Data recently released by the the US National Aeronautics and Space Administration, NASA has shown that May 2015 was more than 0.7C above the long-term average.
This means that the first five months of 2015 were the warmest, globally, since detailed records began in 1880.
This warming trend follows on from what was the warmest winter (December to February) since at least 1880 - although people in the US and Canada may find this hard to believe after they experienced one of the coldest winters on record.
Climate sceptics had claimed that there was a halt, or ‘hiatus’, in warming based on the period 1997 to 2011. However, this claim relies heavily on the exceptional warmth of 1998, largely brought about by the warming effect of the El Nino event in that year.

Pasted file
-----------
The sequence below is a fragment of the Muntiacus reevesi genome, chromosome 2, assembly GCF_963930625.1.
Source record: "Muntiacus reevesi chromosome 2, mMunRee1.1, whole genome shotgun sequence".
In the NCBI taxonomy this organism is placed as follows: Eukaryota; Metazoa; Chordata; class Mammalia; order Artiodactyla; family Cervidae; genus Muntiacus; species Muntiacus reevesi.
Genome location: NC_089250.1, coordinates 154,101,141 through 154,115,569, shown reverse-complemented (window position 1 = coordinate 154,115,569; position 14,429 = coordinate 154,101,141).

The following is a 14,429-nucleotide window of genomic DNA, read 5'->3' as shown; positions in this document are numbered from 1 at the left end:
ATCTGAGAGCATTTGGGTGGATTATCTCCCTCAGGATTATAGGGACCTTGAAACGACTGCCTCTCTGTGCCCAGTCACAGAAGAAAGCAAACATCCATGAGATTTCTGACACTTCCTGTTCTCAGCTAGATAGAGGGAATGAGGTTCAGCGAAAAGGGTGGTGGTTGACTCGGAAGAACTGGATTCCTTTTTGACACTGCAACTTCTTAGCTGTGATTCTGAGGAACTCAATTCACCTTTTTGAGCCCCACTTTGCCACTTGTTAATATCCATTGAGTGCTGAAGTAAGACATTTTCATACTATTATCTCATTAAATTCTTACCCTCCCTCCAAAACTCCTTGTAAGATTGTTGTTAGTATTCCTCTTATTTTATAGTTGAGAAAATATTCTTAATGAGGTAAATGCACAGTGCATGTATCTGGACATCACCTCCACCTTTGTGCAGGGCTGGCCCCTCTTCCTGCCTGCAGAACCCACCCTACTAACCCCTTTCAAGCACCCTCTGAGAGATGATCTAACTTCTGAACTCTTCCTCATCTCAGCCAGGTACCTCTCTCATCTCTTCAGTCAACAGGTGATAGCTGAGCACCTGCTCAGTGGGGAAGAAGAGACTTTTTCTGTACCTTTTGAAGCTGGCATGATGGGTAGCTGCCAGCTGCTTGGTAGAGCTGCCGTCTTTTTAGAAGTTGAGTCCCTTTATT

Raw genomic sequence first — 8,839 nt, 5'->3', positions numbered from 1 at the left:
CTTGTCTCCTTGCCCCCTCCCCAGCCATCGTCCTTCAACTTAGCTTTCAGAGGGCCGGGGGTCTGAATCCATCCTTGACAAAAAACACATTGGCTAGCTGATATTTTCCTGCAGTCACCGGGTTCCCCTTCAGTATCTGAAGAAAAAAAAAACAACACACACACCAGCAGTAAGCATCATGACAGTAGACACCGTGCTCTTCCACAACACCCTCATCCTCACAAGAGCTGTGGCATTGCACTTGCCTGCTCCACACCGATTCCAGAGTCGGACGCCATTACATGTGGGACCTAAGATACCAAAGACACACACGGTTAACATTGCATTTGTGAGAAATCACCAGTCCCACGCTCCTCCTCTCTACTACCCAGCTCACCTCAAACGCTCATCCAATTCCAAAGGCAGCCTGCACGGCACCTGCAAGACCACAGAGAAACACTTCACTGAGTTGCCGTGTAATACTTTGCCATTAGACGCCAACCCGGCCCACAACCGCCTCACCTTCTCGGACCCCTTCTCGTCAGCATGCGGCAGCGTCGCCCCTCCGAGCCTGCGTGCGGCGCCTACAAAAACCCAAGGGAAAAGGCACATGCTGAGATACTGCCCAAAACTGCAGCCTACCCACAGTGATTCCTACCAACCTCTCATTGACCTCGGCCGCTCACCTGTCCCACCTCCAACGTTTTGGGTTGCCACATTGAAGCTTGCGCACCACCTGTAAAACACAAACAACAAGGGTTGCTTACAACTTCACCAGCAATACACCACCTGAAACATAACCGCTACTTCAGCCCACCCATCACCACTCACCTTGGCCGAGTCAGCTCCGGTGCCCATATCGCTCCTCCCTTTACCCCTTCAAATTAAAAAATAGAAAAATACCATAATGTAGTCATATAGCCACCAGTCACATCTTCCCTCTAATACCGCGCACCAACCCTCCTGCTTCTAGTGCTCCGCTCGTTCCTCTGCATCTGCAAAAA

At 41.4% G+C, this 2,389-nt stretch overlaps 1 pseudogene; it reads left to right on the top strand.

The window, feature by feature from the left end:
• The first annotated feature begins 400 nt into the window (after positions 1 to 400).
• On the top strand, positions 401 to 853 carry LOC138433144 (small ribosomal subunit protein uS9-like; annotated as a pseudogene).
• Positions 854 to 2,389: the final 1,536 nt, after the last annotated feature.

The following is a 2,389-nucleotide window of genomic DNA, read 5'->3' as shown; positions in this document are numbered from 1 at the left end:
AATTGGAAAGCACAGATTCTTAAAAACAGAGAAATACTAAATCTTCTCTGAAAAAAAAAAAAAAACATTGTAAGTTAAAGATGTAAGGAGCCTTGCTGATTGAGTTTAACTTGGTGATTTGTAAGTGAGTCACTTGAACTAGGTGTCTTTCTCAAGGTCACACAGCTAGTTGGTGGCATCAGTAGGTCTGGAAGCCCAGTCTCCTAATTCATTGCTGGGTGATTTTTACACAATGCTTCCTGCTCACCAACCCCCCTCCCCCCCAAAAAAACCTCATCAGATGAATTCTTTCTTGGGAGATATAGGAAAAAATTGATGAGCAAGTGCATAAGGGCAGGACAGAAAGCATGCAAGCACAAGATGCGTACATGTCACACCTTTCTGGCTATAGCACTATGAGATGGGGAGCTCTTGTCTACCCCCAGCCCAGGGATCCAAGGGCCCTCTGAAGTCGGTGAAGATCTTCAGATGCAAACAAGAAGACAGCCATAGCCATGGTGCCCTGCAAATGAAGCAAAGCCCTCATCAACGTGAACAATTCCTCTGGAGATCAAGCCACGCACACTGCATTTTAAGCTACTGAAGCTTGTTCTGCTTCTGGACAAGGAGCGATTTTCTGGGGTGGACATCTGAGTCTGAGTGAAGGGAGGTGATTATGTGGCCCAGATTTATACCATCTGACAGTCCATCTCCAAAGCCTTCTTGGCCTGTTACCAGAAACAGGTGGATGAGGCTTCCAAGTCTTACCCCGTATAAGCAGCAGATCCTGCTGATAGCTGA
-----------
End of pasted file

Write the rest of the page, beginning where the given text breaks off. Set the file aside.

A National Oceanic and Atmospheric Administration (NOAA) paper published earlier this month concluded that such a hiatus did not exist and that the rate of warming in the 21st century is at least as great as that recorded in the latter half of the 20th century.
The hiatus claim also overlooked the fact that more than 90 percent of the warming takes place in the oceans, and apart from a slight slowing down, brought about by the recent cooling La Nina, the trend has been markedly upwards.
With 2014 the warmest year on record and 2015 standing every chance of beating that, the issue of climate change and global warming is likely to become more prominent than ever.
Source: Al Jazeera